If there was any question whether White Phosphorous is a banned chemical weapon under the Chemical Weapons Convention, "to which the U.S. is a party", this ought to clear it up:
The CWC is monitored by the Organisation for the Prohibition of Chemical Weapons, based in The Hague. Its spokesman Peter Kaiser was asked if WP was banned by the CWC and he had this to say:
"No it's not forbidden by the CWC if it is used within the context of a military application which does not require or does not intend to use the toxic properties of white phosphorus. White phosphorus is normally used to produce smoke, to camouflage movement.
"If that is the purpose for which the white phosphorus is used, then that is considered under the Convention legitimate use.
"If on the other hand the toxic properties of white phosphorus, the caustic properties, are specifically intended to be used as a weapon, that of course is prohibited, because the way the Convention is structured or the way it is in fact applied, any chemicals used against humans or animals that cause harm or death through the toxic properties of the chemical are considered chemical weapons."
Before I speak too soon, however, we have this caveat, which, though not noble by any measure, needs to be considered in determining whether the CAC has been violated:
The US can say therefore that this is not a chemical weapon and further, it argues that it is not the toxic properties but the heat from WP which causes the damage. And, this argument goes, since incendiary weapons are not covered by the CWC, therefore the use of WP against combatants is not prohibited...the United States has not signed up to a convention covering incendiary weapons which seeks to restrict their use.
This convention has the cumbersome title "Convention on Certain Conventional Weapons." Agreed in 1980, its Protocol III covers "Prohibitions or Restrictions on use of Incendiary Weapons."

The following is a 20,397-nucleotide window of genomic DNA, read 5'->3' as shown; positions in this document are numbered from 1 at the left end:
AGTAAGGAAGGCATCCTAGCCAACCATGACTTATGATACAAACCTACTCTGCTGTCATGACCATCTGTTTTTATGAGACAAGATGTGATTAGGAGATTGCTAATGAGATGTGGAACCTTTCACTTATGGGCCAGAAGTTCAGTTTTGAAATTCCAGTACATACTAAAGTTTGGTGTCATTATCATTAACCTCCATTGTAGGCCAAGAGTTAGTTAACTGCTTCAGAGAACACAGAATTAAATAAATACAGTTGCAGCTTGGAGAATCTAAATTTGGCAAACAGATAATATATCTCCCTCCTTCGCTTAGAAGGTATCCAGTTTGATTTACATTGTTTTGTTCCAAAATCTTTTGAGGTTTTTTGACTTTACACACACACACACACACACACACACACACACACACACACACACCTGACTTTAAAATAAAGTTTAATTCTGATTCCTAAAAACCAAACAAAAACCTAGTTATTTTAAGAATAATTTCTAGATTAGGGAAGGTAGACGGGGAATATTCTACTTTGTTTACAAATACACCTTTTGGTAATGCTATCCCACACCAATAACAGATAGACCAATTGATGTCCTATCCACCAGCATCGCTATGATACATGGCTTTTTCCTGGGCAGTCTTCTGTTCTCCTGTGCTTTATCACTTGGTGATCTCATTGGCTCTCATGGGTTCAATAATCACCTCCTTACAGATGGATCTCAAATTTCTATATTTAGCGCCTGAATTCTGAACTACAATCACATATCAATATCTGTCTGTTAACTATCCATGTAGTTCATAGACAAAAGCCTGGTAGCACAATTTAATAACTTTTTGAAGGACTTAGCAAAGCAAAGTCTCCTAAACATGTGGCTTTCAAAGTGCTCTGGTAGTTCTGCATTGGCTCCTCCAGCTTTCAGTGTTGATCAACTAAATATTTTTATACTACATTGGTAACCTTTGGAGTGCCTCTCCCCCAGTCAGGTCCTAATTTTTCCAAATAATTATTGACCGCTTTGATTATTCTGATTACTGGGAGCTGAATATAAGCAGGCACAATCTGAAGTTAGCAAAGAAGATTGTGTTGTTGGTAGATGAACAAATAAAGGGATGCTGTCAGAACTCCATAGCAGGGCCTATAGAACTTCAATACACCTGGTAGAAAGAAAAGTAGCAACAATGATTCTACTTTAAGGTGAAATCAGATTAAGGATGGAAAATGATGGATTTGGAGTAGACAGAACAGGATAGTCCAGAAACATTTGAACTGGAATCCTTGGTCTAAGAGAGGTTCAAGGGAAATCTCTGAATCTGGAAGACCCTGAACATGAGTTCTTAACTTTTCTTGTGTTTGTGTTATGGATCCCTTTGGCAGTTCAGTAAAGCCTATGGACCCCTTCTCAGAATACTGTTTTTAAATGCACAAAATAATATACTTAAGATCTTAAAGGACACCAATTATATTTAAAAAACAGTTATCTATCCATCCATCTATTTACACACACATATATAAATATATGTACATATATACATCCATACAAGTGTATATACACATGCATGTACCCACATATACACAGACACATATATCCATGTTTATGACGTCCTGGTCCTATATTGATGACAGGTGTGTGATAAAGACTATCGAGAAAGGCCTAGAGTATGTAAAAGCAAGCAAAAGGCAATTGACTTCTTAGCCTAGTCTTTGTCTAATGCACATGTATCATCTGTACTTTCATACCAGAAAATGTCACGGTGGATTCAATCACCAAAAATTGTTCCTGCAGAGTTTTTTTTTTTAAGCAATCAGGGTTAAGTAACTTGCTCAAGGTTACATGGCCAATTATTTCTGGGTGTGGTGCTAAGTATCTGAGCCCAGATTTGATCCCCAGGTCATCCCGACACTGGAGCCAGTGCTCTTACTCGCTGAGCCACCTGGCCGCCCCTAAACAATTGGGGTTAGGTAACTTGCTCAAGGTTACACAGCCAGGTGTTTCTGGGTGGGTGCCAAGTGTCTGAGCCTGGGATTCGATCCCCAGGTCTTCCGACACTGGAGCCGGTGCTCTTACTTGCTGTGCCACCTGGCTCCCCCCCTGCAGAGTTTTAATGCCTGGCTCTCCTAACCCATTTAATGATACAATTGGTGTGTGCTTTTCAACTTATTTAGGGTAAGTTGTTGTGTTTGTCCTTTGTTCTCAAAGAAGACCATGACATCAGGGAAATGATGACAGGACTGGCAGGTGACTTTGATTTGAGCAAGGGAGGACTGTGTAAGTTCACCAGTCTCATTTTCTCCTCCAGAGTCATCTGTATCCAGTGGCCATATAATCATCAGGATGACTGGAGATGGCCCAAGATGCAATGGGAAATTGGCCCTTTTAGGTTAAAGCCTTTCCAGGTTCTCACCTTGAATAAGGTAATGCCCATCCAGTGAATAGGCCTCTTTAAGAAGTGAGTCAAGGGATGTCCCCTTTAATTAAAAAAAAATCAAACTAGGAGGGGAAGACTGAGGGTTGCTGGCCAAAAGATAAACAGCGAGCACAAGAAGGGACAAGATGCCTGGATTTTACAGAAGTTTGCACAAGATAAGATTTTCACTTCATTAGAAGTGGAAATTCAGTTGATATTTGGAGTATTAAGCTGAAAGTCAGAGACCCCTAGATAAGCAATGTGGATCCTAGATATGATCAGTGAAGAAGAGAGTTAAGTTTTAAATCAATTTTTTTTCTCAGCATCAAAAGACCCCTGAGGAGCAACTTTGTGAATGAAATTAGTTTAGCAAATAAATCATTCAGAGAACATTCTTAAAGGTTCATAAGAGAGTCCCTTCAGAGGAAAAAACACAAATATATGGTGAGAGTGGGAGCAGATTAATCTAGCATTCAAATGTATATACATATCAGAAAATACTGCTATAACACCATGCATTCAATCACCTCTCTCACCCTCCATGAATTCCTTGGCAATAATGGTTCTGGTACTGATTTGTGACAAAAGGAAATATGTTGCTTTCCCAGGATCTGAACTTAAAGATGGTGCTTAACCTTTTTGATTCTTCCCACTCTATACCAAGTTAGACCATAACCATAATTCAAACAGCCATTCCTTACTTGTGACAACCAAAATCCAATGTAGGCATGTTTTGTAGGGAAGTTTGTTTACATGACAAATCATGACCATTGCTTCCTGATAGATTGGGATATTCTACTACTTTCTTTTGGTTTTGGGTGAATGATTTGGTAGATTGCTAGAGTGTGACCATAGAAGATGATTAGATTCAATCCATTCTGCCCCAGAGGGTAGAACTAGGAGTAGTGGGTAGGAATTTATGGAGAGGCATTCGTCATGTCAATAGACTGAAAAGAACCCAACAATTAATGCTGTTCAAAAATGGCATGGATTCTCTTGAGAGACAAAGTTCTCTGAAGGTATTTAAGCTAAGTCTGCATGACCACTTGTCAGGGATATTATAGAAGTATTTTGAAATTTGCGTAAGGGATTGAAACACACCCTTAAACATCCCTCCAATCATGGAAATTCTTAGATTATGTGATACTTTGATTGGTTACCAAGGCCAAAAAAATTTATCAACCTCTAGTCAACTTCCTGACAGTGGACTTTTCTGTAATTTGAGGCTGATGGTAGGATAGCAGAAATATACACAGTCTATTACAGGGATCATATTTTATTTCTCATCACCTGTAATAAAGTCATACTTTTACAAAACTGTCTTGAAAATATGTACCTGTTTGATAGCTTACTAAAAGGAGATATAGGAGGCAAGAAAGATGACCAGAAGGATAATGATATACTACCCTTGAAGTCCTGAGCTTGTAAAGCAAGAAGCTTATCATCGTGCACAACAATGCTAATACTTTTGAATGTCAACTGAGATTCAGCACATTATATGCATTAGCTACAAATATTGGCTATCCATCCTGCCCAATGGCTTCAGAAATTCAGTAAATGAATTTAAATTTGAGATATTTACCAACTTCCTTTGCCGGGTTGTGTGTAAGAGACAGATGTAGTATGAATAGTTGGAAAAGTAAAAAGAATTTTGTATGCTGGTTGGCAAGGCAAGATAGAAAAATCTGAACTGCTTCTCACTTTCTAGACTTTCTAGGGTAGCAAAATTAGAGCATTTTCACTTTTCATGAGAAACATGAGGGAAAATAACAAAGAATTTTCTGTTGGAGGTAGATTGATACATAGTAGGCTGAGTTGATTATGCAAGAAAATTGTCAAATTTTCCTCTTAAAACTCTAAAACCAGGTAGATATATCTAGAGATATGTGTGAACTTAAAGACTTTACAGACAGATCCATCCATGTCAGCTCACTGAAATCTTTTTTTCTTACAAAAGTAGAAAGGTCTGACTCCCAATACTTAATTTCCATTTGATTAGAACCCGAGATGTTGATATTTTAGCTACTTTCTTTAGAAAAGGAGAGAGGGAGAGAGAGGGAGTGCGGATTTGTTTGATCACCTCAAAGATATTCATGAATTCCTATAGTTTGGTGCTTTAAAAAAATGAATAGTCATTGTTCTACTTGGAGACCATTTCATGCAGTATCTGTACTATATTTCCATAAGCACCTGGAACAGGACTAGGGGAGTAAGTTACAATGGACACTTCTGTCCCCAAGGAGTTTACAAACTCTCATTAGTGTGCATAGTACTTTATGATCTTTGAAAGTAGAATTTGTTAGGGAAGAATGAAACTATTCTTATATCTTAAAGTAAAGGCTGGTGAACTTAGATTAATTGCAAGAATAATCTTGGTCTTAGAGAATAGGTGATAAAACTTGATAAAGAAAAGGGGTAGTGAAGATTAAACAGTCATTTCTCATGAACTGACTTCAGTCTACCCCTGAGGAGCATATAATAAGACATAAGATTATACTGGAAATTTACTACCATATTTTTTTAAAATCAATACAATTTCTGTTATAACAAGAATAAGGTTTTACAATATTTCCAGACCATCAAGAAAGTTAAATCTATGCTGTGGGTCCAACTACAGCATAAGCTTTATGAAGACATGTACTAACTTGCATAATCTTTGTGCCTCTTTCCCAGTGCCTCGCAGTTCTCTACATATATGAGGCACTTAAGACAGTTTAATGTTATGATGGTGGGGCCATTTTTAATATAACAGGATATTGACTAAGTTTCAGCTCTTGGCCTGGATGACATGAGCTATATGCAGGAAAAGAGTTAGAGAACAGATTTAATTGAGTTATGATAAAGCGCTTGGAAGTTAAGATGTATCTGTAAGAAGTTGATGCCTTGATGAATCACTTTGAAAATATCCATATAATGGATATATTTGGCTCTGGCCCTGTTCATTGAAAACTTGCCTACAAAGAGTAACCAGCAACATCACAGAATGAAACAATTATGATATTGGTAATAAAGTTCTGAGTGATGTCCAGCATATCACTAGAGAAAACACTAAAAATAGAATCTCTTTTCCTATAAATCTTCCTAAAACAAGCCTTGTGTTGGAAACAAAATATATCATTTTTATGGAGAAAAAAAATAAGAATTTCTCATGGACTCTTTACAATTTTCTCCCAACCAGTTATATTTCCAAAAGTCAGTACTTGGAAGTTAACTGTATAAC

This prohibits WP or other incendiaries (like flamethrowers) against civilians or civilian objects and its use by air strikes against military targets located in a concentration of civilians. It also limits WP use by other means (such as mortars or direct fire from tanks) against military targets in a civilian area. Such targets have to be separated from civilian concentrations and "all feasible precautions" taken to avoid civilian casualties.
One can imagine that the use of White Phosphorous was not random, and instead was strategized and ordered, and thus vetted by our ever-clever military legal advisors, with the understanding that it would be best if the use of WP was not to become generally known, but, if it did, there was a fallback legal position.
My take is that it is wrong (if not evil) to use a chemical weapon that indiscriminately melts the skin off anyone unfortunate enough to be in the ordinance zone. I'm not saying this in light of the history of war, which has employed much more savage efforts (including our own use of nuclear weapons), but in the language of right conduct and morality, whether true to Christian or other ideals.